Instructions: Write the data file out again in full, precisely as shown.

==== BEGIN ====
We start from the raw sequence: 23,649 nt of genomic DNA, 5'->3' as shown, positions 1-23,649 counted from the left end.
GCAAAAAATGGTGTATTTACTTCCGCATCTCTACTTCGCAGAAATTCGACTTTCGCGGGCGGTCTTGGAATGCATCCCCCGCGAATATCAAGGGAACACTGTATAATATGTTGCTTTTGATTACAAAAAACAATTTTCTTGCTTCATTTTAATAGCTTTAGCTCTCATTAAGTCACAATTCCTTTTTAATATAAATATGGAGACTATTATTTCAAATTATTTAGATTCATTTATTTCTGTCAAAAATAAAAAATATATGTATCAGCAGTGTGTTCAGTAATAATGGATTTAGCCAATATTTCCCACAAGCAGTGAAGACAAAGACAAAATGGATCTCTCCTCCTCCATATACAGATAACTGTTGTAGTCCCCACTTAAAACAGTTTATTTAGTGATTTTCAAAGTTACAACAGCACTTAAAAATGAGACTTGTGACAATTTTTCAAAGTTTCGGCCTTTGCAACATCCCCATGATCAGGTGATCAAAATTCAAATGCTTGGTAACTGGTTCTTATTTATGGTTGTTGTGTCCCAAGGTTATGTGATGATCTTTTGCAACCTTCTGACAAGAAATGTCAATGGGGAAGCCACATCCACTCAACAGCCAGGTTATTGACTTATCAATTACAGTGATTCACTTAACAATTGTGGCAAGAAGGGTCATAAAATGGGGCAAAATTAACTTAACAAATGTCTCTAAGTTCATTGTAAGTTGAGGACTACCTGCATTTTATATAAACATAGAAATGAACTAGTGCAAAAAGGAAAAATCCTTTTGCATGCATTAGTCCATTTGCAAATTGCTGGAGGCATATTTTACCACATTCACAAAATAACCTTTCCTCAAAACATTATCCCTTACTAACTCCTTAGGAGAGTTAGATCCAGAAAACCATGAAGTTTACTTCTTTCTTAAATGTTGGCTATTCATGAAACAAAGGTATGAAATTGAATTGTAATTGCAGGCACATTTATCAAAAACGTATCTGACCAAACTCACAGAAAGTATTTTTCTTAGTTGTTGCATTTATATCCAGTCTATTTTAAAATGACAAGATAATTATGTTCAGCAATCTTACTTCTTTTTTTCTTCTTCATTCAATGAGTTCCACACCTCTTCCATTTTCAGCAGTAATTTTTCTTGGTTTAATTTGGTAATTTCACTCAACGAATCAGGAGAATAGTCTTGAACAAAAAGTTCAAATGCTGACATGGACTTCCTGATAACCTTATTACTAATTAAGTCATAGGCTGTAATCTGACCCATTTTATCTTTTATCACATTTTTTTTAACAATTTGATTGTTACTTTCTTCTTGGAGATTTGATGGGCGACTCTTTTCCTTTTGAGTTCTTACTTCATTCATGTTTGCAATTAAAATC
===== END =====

We start from the raw sequence: 23,649 nt of genomic DNA, 5'->3' as shown, positions 1-23,649 counted from the left end.
GCAAAAAATGGTGTATTTACTTCCGCATCTCTACTTCGCAGAAATTCGACTTTCGCGGGCGGTCTTGGAATGCATCCCCCGCGAATATCAAGGGAACACTGTATAATATGTTGCTTTTGATTACAAAAAACAATTTTCTTGCTTCATTTTAATAGCTTTAGCTCTCATTAAGTCACAATTCCTTTTTAATATAAATATGGAGACTATTATTTCAAATTATTTAGATTCATTTATTTCTGTCAAAAATAAAAAATATATGTATCAGCAGTGTGTTCAGTAATAATGGATTTAGCCAATATTTCCCACAAGCAGTGAAGACAAAGACAAAATGGATCTCTCCTCCTCCATATACAGATAACTGTTGTAGTCCCCACTTAAAACAGTTTATTTAGTGATTTTCAAAGTTACAACAGCACTTAAAAATGAGACTTGTGACAATTTTTCAAAGTTTCGGCCTTTGCAACATCCCCATGATCAGGTGATCAAAATTCAAATGCTTGGTAACTGGTTCTTATTTATGGTTGTTGTGTCCCAAGGTTATGTGATGATCTTTTGCAACCTTCTGACAAGAAATGTCAATGGGGAAGCCACATCCACTCAACAGCCAGGTTATTGACTTATCAATTACAGTGATTCACTTAACAATTGTGGCAAGAAGGGTCATAAAATGGGGCAAAATTAACTTAACAAATGTCTCTAAGTTCATTGTAAGTTGAGGACTACCTGCATTTTATATAAACATAGAAATGAACTAGTGCAAAAAGGAAAAATCCTTTTGCATGCATTAGTCCATTTGCAAATTGCTGGAGGCATATTTTACCACATTCACAAAATAACCTTTCCTCAAAACATTATCCCTTACTAACTCCTTAGGAGAGTTAGATCCAGAAAACCATGAAGTTTACTTCTTTCTTAAATGTTGGCTATTCATGAAACAAAGGTATGAAATTGAATTGTAATTGCAGGCACATTTATCAAAAACGTATCTGACCAAACTCACAGAAAGTATTTTTCTTAGTTGTTGCATTTATATCCAGTCTATTTTAAAATGACAAGATAATTATGTTCAGCAATCTTACTTCTTTTTTTCTTCTTCATTCAATGAGTTCCACACCTCTTCCATTTTCAGCAGTAATTTTTCTTGGTTTAATTTGGTAATTTCACTCAACGAATCAGGAGAATAGTCTTGAACAAAAAGTTCAAATGCTGACATGGACTTCCTGATAACCTTATTACTAATTAAGTCATAGGCTGTAATCTGACCCATTTTATCTTTTATCACATTTTTTTTAACAATTTGATTGTTACTTTCTTCTTGGAGATTTGATGGGCGACTCTTTTCCTTTTGAGTTCTTACTTCATTCATGTTTGCAATTAAAATC